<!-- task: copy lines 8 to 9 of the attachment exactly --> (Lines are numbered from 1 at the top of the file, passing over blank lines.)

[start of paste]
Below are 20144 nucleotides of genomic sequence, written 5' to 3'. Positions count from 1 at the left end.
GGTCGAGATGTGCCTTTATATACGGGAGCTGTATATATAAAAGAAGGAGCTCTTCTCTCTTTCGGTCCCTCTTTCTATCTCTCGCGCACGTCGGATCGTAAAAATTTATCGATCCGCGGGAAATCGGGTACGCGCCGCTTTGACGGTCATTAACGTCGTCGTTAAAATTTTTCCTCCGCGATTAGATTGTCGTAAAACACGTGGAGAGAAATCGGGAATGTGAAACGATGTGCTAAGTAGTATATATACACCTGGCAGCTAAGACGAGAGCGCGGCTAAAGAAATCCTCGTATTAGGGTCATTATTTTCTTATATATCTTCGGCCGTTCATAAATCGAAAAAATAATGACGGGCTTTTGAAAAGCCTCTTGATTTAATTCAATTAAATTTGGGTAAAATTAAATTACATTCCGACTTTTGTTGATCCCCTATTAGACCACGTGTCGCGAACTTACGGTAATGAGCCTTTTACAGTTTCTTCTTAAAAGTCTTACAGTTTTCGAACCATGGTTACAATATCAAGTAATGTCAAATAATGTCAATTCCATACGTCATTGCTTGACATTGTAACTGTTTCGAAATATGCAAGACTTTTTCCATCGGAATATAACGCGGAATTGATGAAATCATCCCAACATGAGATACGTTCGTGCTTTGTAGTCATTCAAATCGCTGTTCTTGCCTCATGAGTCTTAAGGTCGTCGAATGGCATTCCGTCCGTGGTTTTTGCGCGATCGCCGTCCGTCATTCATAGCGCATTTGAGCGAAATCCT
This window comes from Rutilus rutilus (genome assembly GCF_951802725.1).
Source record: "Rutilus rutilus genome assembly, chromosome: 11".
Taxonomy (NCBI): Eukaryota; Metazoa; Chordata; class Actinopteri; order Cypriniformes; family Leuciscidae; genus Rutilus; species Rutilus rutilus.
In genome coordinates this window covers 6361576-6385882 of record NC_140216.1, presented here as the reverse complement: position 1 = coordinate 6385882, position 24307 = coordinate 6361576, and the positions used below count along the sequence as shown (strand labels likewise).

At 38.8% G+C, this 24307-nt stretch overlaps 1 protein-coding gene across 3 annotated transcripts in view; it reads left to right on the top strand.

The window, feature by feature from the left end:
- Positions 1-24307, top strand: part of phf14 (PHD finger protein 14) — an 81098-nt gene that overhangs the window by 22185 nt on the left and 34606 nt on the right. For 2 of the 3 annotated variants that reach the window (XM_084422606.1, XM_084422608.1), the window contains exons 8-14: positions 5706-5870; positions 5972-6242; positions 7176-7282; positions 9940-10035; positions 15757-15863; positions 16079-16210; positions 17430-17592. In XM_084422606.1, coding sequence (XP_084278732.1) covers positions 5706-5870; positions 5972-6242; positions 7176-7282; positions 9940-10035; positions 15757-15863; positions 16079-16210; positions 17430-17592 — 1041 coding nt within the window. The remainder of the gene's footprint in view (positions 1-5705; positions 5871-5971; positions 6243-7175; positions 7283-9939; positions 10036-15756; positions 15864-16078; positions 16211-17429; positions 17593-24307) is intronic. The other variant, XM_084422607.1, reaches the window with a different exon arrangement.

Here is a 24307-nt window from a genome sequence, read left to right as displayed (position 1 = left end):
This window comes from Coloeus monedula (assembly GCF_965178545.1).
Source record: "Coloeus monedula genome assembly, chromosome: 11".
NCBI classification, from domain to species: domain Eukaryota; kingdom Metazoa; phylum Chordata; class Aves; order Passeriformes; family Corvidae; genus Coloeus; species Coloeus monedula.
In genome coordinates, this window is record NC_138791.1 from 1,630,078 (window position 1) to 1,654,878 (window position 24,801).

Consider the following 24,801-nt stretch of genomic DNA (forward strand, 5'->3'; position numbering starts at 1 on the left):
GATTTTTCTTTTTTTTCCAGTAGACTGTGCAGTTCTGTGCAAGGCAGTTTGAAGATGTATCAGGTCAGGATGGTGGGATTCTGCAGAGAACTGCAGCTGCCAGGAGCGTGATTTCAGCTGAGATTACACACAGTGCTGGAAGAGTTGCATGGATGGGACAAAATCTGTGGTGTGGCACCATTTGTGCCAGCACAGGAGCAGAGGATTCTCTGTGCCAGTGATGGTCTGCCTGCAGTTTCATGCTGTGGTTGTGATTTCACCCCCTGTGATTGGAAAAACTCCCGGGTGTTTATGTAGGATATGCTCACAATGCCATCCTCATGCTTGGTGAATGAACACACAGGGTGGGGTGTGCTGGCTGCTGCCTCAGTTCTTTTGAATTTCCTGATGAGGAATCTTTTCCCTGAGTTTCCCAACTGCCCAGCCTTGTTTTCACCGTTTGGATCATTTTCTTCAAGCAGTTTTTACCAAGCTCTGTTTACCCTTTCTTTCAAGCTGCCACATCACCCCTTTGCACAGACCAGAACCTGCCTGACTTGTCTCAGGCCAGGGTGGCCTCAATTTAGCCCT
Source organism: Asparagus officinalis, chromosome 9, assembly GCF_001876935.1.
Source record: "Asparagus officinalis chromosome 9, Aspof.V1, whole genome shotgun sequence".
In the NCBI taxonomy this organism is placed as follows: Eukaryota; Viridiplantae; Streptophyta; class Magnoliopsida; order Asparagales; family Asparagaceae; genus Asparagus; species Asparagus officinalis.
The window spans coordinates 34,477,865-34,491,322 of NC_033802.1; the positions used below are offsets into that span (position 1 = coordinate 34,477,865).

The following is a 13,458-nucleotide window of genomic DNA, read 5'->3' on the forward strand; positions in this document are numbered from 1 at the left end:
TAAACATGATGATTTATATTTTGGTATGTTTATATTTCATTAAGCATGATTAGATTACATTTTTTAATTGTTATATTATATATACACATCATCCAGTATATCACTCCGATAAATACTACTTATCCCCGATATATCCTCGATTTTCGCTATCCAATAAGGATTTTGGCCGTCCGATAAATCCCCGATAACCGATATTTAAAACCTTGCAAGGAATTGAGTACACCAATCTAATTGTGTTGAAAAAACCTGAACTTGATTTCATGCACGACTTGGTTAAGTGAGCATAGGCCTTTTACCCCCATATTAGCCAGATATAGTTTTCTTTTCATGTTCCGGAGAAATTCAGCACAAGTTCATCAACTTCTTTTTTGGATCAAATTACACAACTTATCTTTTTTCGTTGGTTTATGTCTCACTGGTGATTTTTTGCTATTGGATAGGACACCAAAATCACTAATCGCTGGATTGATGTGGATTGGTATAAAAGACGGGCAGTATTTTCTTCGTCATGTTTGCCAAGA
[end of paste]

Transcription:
The window, feature by feature from the left end:
- Positions 1-24307, top strand: part of phf14 (PHD finger protein 14) — an 81098-nt gene that overhangs the window by 22185 nt on the left and 34606 nt on the right. For 2 of the 3 annotated variants that reach the window (XM_084422606.1, XM_084422608.1), the window contains exons 8-14: positions 5706-5870; positions 5972-6242; positions 7176-7282; positions 9940-10035; positions 15757-15863; positions 16079-16210; positions 17430-17592. In XM_084422606.1, coding sequence (XP_084278732.1) covers positions 5706-5870; positions 5972-6242; positions 7176-7282; positions 9940-10035; positions 15757-15863; positions 16079-16210; positions 17430-17592 — 1041 coding nt within the window. The remainder of the gene's footprint in view (positions 1-5705; positions 5871-5971; positions 6243-7175; positions 7283-9939; positions 10036-15756; positions 15864-16078; positions 16211-17429; positions 17593-24307) is intronic. The other variant, XM_084422607.1, reaches the window with a different exon arrangement.